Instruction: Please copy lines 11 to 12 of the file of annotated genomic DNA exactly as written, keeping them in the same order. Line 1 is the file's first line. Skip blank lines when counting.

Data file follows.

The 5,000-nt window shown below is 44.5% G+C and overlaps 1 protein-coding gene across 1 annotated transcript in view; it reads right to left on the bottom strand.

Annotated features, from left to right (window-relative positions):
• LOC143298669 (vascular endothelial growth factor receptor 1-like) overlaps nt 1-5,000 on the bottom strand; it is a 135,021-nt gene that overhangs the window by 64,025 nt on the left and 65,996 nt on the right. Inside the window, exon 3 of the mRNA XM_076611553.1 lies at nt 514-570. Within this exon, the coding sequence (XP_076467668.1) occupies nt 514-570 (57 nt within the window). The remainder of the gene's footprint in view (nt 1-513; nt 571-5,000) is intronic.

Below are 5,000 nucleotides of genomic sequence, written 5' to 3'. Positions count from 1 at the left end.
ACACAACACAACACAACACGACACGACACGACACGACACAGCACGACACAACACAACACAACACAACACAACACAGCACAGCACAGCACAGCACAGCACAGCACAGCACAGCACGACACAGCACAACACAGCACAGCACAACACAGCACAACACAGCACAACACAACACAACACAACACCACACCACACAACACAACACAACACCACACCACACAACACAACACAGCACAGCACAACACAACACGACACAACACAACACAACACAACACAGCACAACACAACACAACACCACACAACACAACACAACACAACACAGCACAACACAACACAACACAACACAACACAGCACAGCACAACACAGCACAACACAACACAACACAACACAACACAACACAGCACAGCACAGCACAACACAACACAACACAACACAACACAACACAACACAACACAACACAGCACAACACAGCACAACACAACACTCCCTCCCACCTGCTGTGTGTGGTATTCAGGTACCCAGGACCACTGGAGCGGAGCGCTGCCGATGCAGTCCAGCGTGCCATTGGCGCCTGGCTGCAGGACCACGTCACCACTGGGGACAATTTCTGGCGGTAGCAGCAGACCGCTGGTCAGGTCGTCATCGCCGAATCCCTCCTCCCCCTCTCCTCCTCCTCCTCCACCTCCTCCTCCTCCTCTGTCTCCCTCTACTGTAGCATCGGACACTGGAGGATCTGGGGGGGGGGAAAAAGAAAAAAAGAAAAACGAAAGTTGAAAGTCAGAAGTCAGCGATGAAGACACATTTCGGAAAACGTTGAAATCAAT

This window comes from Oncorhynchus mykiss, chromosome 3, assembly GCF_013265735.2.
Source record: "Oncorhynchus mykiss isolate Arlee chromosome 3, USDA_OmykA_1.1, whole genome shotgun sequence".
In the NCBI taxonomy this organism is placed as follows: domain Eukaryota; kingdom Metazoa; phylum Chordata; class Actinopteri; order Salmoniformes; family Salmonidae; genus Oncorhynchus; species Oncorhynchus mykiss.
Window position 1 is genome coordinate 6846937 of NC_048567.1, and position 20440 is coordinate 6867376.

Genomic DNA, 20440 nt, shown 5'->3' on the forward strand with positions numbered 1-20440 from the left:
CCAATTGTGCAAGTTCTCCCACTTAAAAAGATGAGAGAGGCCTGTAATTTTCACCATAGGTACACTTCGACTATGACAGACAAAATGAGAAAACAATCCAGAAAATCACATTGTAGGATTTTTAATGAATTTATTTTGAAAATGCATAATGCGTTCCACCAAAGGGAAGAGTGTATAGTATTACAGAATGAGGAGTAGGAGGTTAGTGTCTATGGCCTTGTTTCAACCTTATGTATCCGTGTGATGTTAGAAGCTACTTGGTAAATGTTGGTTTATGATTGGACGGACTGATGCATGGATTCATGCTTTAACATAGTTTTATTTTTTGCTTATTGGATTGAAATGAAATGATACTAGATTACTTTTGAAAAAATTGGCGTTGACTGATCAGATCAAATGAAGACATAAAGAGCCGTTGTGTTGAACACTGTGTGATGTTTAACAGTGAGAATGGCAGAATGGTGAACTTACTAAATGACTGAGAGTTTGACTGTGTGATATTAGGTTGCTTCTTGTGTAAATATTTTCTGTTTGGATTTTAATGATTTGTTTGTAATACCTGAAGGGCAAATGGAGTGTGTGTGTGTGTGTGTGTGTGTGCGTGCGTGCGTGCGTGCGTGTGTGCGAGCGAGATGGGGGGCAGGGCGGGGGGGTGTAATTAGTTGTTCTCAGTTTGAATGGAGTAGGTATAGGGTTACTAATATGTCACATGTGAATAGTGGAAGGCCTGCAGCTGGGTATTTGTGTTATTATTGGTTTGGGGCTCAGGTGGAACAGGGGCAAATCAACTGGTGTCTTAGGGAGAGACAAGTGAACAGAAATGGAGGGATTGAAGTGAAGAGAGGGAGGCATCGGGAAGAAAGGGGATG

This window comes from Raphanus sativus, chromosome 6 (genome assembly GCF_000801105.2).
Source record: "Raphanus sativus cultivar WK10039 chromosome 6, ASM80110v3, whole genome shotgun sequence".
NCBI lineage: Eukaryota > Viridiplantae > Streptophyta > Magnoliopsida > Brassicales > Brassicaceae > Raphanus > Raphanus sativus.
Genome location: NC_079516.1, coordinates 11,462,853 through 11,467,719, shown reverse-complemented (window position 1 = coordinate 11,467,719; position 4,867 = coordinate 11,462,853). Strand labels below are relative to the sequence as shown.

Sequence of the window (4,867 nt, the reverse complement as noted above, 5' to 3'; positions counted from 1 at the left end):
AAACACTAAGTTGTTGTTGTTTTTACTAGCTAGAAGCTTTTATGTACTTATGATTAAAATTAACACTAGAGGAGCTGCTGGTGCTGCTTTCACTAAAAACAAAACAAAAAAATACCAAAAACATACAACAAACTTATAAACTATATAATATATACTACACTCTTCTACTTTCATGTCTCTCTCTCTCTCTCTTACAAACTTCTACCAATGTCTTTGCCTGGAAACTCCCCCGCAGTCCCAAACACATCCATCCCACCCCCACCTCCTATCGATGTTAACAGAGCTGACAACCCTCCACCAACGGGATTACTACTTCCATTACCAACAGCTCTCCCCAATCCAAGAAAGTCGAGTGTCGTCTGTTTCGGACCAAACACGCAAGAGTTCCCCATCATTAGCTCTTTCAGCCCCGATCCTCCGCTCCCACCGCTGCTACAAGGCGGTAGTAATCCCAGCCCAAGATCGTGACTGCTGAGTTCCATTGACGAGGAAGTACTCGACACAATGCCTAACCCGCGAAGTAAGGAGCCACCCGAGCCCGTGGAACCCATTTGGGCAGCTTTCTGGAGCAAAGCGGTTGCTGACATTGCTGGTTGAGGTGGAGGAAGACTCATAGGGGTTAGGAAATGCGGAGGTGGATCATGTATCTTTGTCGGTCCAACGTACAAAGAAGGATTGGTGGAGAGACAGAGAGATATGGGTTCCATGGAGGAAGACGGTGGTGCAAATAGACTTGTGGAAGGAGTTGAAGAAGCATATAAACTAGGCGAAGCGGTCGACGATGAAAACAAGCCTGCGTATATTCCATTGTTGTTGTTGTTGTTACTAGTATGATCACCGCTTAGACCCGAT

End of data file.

CCAATTGTGCAAGTTCTCCCACTTAAAAAGATGAGAGAGGCCTGTAATTTTCACCATAGGTACACTTCGACTATGACAGACAAAATGAGAAAACAATCCAGAAAATCACATTGTAGGATTTTTAATGAATTTATTTTGAAAATGCATAATGCGTTCCACCAAAGGGAAGAGTGTATAGTATTACAGAATGAGGAGTAGGAGGTTAGTGTCTATGGCCTTGTTTCAACCTTATGTATCCGTGTGATGTTAGAAGCTACTTGGTAAATGTTGGTTTATGATTGGACGGACTGATGCATGGATTCATGCTTTAACATAGTTTTATTTTTTGCTTATTGGATTGAAATGAAATGATACTAGATTACTTTTGAAAAAATTGGCGTTGACTGATCAGATCAAATGAAGACATAAAGAGCCGTTGTGTTGAACACTGTGTGATGTTTAACAGTGAGAATGGCAGAATGGTGAACTTACTAAATGACTGAGAGTTTGACTGTGTGATATTAGGTTGCTTCTTGTGTAAATATTTTCTGTTTGGATTTTAATGATTTGTTTGTAATACCTGAAGGGCAAATGGAGTGTGTGTGTGTGTGTGTGTGTGTGCGTGCGTGCGTGCGTGCGTGTGTGCGAGCGAGATGGGGGGCAGGGCGGGGGGGTGTAATTAGTTGTTCTCAGTTTGAATGGAGTAGGTATAGGGTTACTAATATGTCACATGTGAATAGTGGAAGGCCTGCAGCTGGGTATTTGTGTTATTATTGGTTTGGGGCTCAGGTGGAACAGGGGCAAATCAACTGGTGTCTTAGGGAGAGACAAGTGAACAGAAATGGAGGGATTGAAGTGAAGAGAGGGAGGCATCGGGAAGAAAGGGGATG

This window comes from Raphanus sativus, chromosome 6 (genome assembly GCF_000801105.2).